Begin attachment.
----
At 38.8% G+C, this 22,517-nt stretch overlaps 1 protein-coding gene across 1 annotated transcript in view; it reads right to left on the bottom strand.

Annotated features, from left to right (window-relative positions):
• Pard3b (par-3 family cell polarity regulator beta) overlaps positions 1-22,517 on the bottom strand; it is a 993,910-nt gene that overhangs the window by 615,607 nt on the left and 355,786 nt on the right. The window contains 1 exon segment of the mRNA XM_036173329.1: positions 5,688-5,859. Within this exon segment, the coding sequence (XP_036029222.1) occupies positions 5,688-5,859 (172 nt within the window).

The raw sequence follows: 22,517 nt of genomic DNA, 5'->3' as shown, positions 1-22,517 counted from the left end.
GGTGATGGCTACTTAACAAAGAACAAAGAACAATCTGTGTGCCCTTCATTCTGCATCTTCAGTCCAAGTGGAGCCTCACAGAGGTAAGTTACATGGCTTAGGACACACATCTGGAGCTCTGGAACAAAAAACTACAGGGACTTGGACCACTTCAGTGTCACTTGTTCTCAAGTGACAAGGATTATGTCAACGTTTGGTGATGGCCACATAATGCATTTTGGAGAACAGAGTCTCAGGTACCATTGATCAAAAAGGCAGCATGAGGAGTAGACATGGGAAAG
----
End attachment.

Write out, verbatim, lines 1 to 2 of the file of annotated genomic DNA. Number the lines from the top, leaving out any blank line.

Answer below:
At 38.8% G+C, this 22,517-nt stretch overlaps 1 protein-coding gene across 1 annotated transcript in view; it reads right to left on the bottom strand.

Annotated features, from left to right (window-relative positions):